I still remember hooking a 4.5-pound bass and barely felt any torque. As I was turning the handle, the grip felt firm. Didn’t have a single slip till this day. I gotta say, the smoothness isn’t all there as Abu Garcia claimed with this one. But nonetheless, those 4-stainless ball bearings and 1 roller bearing performed flawlessly without any grinding for longer usage.
Continue to practice in the yard until your casting skills feel suitable for the water. Take your baitcasting gear out there with you and bring some backup gear, just in case. It’s very possible that you could make a critical casting error shortly into your trip that may put your reel out of commission until you get home and respool it. If it’s your only rod and reel combo then bring a knife and some extra fishing line with you, just to keep yourself from being disappointed.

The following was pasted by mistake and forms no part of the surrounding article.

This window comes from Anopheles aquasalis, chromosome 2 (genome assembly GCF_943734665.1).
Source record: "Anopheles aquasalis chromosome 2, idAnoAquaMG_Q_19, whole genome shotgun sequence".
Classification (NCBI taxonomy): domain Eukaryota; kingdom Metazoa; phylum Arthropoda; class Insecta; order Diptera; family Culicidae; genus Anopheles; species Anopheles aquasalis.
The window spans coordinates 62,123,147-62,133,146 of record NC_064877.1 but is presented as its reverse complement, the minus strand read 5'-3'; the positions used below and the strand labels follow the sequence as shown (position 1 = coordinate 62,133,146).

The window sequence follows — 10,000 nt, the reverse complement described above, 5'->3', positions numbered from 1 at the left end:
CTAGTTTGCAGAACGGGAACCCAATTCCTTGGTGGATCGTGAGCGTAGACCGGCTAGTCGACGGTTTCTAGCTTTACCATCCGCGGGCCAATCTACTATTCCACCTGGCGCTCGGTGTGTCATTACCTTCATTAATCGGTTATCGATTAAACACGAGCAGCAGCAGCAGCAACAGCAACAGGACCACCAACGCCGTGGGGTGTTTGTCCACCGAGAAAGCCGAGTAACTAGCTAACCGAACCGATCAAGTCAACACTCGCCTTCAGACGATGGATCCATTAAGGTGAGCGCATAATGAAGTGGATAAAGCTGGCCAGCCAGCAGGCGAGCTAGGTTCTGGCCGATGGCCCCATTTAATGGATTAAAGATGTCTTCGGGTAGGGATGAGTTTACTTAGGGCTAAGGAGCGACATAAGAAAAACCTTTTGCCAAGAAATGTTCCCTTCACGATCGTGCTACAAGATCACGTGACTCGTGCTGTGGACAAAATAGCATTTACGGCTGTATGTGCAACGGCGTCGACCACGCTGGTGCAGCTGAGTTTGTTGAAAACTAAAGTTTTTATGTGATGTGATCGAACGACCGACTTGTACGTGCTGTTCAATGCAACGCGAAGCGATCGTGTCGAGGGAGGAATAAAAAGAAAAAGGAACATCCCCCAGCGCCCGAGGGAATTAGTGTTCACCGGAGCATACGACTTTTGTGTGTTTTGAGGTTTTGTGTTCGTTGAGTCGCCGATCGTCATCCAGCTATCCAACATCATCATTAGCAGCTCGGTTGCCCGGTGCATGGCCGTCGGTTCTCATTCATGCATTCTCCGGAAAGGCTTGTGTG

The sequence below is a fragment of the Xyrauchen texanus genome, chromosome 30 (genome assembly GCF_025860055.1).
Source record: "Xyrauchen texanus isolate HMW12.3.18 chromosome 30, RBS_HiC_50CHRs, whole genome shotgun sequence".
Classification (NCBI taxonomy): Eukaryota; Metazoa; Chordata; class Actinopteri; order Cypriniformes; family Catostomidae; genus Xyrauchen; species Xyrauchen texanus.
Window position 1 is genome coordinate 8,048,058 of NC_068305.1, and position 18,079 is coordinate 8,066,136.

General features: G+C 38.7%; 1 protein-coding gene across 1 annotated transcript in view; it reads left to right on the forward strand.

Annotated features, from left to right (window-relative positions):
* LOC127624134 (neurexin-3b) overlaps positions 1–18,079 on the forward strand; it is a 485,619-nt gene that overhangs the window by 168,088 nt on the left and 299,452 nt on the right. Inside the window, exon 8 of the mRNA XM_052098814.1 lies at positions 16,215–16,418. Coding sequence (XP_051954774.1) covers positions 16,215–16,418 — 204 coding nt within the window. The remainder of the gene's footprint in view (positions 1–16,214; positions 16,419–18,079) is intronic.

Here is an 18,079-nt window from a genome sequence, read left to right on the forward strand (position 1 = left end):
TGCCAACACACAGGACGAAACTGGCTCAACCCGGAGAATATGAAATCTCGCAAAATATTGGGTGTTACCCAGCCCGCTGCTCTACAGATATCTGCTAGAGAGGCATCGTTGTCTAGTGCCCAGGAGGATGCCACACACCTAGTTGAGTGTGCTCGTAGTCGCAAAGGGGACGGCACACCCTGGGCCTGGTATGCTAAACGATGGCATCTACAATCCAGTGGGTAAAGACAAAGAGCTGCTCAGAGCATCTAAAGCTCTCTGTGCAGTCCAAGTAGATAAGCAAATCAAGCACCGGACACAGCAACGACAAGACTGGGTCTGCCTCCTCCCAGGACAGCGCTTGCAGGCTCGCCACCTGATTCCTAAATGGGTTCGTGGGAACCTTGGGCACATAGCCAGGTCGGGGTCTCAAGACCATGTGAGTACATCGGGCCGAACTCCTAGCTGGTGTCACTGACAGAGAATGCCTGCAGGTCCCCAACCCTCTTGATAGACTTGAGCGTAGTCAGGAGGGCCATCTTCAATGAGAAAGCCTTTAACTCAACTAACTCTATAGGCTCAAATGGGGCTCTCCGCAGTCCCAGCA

If you’re on the market for a stylish reel, look no further. This beauty comes finished in midnight black with electric blue accents. It comes equipped with more high-end features than most luxury cars. It’s aero grade aluminum spool, 6.3:1 ratio gears which are precision matched, instant stop anti-reverse, 11+1 corrosion resistant completely shielded MaxiDur ball bearings are just a few of the features this reel comes equipped with. But that’s not all, this reel comes with some serious stopping power. It’s 16.5 pound drag will stop even the largest of fish in their tracks. Just because this reel is stronger than a cows hide doesn’t mean it weighs a ton. This is one of the lightest baitcasting reels currently on the market coming in at only 5.7 ounces. This guarantees you’ll be able to fish all day without finding yourself even the slightest bit fatigued.